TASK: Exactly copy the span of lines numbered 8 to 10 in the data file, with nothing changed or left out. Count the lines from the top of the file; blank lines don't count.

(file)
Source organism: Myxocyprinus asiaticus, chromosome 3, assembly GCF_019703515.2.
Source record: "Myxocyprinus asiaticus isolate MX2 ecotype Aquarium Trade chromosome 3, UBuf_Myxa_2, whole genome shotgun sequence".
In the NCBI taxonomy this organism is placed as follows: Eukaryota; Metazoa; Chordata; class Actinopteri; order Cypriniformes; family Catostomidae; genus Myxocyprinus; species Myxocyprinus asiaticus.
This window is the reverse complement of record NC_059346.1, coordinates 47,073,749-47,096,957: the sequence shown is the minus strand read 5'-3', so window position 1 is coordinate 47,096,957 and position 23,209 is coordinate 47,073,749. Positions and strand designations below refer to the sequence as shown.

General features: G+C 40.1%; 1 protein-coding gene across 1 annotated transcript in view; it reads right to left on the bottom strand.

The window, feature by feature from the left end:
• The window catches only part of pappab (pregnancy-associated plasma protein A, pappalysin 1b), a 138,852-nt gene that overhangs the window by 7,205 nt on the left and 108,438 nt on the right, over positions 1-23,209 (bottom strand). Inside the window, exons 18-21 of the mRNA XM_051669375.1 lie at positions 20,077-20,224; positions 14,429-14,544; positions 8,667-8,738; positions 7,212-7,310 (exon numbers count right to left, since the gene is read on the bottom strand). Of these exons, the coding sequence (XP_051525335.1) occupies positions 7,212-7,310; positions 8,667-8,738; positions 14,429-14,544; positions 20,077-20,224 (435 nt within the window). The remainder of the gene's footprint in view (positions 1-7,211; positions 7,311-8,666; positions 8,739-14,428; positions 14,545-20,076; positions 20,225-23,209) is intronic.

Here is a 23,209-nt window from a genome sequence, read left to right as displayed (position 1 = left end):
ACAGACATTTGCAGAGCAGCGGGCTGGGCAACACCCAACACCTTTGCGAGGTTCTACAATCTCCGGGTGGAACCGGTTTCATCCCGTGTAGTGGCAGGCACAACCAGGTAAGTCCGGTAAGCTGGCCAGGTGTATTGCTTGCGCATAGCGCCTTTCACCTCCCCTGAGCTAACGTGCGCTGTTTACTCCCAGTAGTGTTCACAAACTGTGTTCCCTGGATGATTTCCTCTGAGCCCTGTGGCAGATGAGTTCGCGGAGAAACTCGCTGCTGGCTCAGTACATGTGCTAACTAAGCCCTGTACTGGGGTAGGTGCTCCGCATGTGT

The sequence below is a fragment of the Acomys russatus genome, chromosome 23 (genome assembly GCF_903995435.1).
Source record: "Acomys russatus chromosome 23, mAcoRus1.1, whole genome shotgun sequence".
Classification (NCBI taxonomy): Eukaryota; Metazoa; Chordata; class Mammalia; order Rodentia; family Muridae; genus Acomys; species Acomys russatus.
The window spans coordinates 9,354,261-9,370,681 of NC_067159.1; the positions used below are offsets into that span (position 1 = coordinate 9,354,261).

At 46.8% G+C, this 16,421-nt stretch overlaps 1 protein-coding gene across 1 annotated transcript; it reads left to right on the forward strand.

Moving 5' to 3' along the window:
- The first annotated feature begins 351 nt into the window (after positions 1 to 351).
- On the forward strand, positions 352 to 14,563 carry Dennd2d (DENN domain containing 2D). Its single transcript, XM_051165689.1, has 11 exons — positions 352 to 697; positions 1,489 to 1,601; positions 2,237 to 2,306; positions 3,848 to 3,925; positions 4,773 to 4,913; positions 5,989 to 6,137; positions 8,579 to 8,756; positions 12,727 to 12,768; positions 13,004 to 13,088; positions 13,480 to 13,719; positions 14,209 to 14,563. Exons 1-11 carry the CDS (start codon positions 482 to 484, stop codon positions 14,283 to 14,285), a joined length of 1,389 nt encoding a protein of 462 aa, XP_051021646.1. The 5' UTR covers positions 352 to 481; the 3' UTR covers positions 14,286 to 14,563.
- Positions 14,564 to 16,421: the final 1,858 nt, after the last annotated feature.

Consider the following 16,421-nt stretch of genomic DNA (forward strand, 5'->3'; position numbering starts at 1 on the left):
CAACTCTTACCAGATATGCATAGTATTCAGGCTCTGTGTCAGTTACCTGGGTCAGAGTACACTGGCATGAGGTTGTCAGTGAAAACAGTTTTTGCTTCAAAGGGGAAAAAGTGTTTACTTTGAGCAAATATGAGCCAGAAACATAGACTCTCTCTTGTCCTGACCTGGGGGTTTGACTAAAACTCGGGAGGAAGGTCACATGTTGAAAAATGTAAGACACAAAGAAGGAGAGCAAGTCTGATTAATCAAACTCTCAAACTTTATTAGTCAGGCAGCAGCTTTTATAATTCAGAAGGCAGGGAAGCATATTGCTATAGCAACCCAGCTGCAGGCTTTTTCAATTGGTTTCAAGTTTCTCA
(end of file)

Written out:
Here is a 23,209-nt window from a genome sequence, read left to right as displayed (position 1 = left end):
ACAGACATTTGCAGAGCAGCGGGCTGGGCAACACCCAACACCTTTGCGAGGTTCTACAATCTCCGGGTGGAACCGGTTTCATCCCGTGTAGTGGCAGGCACAACCAGGTAAGTCCGGTAAGCTGGCCAGGTGTATTGCTTGCGCATAGCGCCTTTCACCTCCCCTGAGCTAACGTGCGCTGTTTACTCCCAGTAGTGTTCACAAACTGTGTTCCCTGGATGATTTCCTCTGAGCCCTGTGGCAGATGAGTTCGCGGAGAAACTCGCTGCTGGCTCAGTACATGTGCTAACTAAGCCCTGTACTGGGGTAGGTGCTCCGCATGTGT

The sequence below is a fragment of the Acomys russatus genome, chromosome 23 (genome assembly GCF_903995435.1).